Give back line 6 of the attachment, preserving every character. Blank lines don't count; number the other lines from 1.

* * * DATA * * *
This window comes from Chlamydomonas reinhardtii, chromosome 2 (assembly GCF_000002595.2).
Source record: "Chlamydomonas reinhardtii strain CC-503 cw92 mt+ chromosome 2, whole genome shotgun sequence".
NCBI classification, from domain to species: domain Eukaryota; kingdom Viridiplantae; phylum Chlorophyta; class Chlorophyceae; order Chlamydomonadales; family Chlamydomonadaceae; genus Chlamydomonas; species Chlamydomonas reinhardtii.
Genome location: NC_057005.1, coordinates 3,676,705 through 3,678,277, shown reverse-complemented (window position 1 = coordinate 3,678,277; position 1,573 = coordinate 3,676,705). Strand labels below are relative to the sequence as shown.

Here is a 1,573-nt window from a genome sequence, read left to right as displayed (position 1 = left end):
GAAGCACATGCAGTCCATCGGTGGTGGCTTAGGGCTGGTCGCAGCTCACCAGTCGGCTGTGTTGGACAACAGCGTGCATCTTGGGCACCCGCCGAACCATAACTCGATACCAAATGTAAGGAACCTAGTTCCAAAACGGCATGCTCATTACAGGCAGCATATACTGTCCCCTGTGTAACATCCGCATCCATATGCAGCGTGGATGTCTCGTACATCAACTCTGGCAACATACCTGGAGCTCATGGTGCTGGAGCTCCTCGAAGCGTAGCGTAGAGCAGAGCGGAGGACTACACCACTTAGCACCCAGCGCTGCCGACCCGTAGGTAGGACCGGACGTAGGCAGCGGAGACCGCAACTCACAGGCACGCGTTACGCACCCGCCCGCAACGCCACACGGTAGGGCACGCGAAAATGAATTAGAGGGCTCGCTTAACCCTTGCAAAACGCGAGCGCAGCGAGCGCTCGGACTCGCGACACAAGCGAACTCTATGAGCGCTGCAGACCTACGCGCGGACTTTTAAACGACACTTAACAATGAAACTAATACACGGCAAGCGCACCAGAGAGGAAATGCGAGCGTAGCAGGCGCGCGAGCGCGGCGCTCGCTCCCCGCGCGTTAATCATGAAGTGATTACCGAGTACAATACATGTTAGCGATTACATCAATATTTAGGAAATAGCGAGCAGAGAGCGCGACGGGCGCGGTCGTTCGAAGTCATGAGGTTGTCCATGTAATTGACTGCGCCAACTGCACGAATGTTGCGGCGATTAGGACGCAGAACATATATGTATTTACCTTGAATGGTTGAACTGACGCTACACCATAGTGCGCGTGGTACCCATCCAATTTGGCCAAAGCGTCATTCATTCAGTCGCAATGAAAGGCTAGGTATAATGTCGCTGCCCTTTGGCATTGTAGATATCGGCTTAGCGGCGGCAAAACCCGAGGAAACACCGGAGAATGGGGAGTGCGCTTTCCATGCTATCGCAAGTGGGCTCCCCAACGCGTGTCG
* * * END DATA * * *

GAAGCACATGCAGTCCATCGGTGGTGGCTTAGGGCTGGTCGCAGCTCACCAGTCGGCTGTGTTGGACAACAGCGTGCATCTTGGGCACCCGCCGAACCATAACTCGATACCAAATGTAAGGAACCTAGTTCCAAAACGGCATGCTCATTACAGGCAGCATATACTGTCCCCTGTGTAACATCCGCATCCATATGCAGCGTGGATGTCTCGTACATCAACTCTGGCAACATACCTGGAGCTCATGGTGCTGGAGCTCCTCGAAGCGTAGCGTAGAGCAGAGCGGAGGACTACACCACTTAGCACCCAGCGCTGCCGACCCGTAGGTAGGACCGGACGTAGGCAGCGGAGACCGCAACTCACAGGCACGCGTTACGCACCCGCCCGCAACGCCACACGGTAGGGCACGCGAAAATGAATTAGAGGGCTCGCTTAACCCTTGCAAAACGCGAGCGCAGCGAGCGCTCGGACTCGCGACACAAGCGAACTCTATGAGCGCTGCAGACCTACGCGCGGACTTTTAAACGACACTTAACAATGAAACTAATACACGGCAAGCGCACCAGAGAGGAAATGCGAGCGTAGCAGGCGCGCGAGCGCGGCGCTCGCTCCCCGCGCGTTAATCATGAAGTGATTACCGAGTACAATACATGTTAGCGATTACATCAATATTTAGGAAATAGCGAGCAGAGAGCGCGACGGGCGCGGTCGTTCGAAGTCATGAGGTTGTCCATGTAATTGACTGCGCCAACTGCACGAATGTTGCGGCGATTAGGACGCAGAACATATATGTATTTACCTTGAATGGTTGAACTGACGCTACACCATAGTGCGCGTGGTACCCATCCAATTTGGCCAAAGCGTCATTCATTCAGTCGCAATGAAAGGCTAGGTATAATGTCGCTGCCCTTTGGCATTGTAGATATCGGCTTAGCGGCGGCAAAACCCGAGGAAACACCGGAGAATGGGGAGTGCGCTTTCCATGCTATCGCAAGTGGGCTCCCCAACGCGTGTCG